In preparing for the “September 11 Ten Years Later: Impact on the Heartland” symposium set for Friday through Sunday morning at Bismarck State College, I’ve been reading up a storm.
This is one of the greatest joys in my life, that I get to read about things that are inherently fascinating — for a living! I’m eager to hear North Dakota’s Gen. Chuck Wald, who was one of the top commanders of the United States armed forces at the time of 9-11, former CNN anchor Chuck Roberts, and CNN producer-reporter Peter Bergen, who interviewed Osama bin Laden and wrote an outstanding book, “The Longest War: The Enduring Conflict between America and Al-Qaeda.”
The North Dakota Air National Guard, the Happy Hooligans, also were a part of this amazing, sad, world-changing story, because they were flying CAP (combat air patrol) over Washington, D.C., on Sept. 11, 2001. If there had been more hijacked planes, a second wave of terror, that fatal Tuesday morning, the Hooligans might have been called upon to shoot down commercial airliners to spare the Capitol or the White House.
Lt. Col. Dean Eckmann, one of the three pilots of the 119th Fighter Wing Alert Detachment who scrambled into the air that morning from Langely AFB, will be talking about the role of the North Dakota Air National Guard in what is, so far, the seminal story of the 21st century.
It’s hard to believe that 10 years have passed. I know precisely where I was when I heard the news (Phoenix, in a hotel room), and I know that in the confusion, rage, bewilderment, and sorrow that cascaded in upon all of us, I had only one impulse — to get to my daughter, who was just 7 years old at the time, 733.3 miles away, and to hold her tightly in my arms, perhaps forever.
Former Vice President Dick Cheney's memoir, “In My Time,” is being released on the eve of the 10th anniversary. I pre-ordered it a month ago, and I can’t wait to read his account of 9-11 and the troubled decade of its aftermath.
Though he disputes it for a number of good reasons, Cheney was effectively the acting president for most of Sept. 11, while President Bush was being scurried around American airspace at the insistence of the Secret Service.
It was almost certainly Cheney who issued the shoot-down order at 10:39 a.m. EDT, even though from a technical constitutional point of view, he was not in the military chain of command. (It runs: president, secretary of defense, chairman of the joint chiefs, regional commanders).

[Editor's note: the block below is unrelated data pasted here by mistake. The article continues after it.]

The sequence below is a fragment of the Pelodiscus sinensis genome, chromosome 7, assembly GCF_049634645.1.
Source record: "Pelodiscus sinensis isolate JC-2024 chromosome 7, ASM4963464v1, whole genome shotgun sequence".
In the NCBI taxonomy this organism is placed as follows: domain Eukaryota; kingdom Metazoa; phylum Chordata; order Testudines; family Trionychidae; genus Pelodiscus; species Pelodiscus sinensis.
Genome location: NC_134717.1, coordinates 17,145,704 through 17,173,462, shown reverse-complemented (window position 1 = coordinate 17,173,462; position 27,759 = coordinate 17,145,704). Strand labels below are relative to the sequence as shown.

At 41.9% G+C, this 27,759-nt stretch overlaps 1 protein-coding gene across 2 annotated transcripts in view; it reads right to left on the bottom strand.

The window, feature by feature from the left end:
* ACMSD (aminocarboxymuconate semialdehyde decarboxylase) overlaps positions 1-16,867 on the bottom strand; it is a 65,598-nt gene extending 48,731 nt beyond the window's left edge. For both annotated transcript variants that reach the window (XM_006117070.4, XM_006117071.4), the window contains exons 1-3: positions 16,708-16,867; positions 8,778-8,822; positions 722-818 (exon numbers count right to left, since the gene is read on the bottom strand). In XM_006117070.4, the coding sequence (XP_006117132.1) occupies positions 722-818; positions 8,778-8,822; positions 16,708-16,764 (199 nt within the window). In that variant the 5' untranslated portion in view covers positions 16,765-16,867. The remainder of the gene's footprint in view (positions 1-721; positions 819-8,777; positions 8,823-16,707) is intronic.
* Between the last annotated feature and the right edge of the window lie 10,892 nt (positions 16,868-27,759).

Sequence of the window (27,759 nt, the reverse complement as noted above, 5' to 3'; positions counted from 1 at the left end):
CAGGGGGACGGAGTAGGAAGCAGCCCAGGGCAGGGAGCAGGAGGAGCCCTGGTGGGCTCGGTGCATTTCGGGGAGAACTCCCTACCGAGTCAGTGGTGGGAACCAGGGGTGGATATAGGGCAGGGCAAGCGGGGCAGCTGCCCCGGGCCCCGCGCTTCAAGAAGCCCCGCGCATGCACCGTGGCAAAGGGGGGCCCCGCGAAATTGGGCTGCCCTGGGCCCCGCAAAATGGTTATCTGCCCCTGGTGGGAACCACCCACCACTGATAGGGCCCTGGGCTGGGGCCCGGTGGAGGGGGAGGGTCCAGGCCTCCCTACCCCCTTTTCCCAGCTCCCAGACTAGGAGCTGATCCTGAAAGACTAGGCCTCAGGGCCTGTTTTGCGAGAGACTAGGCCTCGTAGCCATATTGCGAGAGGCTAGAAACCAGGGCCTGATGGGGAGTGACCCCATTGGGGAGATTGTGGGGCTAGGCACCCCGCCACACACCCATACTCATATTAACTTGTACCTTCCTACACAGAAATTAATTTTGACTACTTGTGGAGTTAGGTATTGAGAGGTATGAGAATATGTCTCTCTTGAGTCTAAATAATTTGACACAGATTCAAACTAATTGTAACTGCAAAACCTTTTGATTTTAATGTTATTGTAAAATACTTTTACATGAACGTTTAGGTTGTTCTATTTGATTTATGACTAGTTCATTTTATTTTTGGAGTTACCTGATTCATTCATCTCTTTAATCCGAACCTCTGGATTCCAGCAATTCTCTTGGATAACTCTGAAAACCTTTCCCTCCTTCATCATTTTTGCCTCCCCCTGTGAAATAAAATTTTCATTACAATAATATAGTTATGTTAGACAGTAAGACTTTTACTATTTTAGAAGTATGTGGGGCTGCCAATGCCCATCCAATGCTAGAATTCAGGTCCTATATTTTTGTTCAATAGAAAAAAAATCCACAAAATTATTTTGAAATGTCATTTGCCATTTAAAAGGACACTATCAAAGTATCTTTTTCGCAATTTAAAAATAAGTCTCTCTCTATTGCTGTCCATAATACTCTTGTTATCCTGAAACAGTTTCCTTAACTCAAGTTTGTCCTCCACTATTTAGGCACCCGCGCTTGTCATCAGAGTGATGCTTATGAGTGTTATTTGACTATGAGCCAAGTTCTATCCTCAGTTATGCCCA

Predictably, the pundits are spending most of their time mucking around in the so-called cheap shots in Cheney's book, his apparently condescending attitude toward National Security Adviser (and later Secretary of State) Condoleezza Rice, and his suggestion that Colin Powell was not a completely loyal member of the Bush Cabinet.
Important, but not very important.
I'm much more interested in what the former vice president has to say about the meaning of 9-11, and the ways in which it has changed our understanding of the separation of powers doctrine, the role of the president in our constitutional system, the sanctity of the Bill of Rights, the relationship of the United States to the Geneva Conventions and the United Nations, and our relationship with our allies in Canada and Europe.
As I understand Cheney's point of view from his interviews and the biographies I have read, he subscribes to the following proposition. The world is a much darker and more dangerous place than you and I know. Beneath the surface of our daily lives, there lurk a wide range of bad actors, nihilists, "terrorists," men bent on the destruction of the West and in particular the United States and Israel. Some of these evil doers possess both the will and the wherewithal to damage America in significant, even fundamental, ways.
Our government dare not tell us candidly just how bad things are out there, because if they did we the people would not be able to sleep at night. We need to trust that our leaders are doing whatever it takes to keep us safe and secure in what is in some respects a nightmare world. While it would be nice to adhere to the ideals of the U.S. Constitution and the international rule of law, we can no longer really afford to do business under such restraints.
Our survival is going to require us to engage in enhanced interrogation techniques that the squeamish might call torture, to conduct widespread domestic surveillance in ways that existing laws forbid, to violate the sovereignty of other nations (e.g., Pakistan) to capture or assassinate senior terrorists, and to wage pre-emptive wars against nations that seem to threaten our interests. It's a shame that it has come to this, but it is a very dark world out there — and you have to trust us.
That’s a very difficult proposition to swallow for anyone who loves our republican form of government, the principles of the Enlightenment, the idealism of America, or the hard-won protections of the U.S. Constitution and Bill of Rights.
But Cheney may be right.
It kills me to write these words, but what if he's right, that the price of being America in the 21st century is that we must “do whatever it takes” to defeat the nihilists? What I like best about Cheney is that unlike most other leaders he is not afraid to tell us what he fervently believes to be the hard truth about the world. I’m going to devour his book the minute Amazon.com pops it on my porch.
I hope and believe there is another path, a national journey of light rather than darkness, a path that tries harder to honor the magnificent ideals of the American experiment. Still, the fact that President Obama has not closed Guantanamo, and has escalated rather than wound down America's war in Afghanistan, must give every one of us pause.
(Clay Jenkinson is the Theodore Roosevelt Center scholar at Dickinson State University, as well as Distinguished Scholar of the Humanities at Bismarck State College. He can be reached at Jeffysage@aol.com or through his website, Jeffersonhour.org.)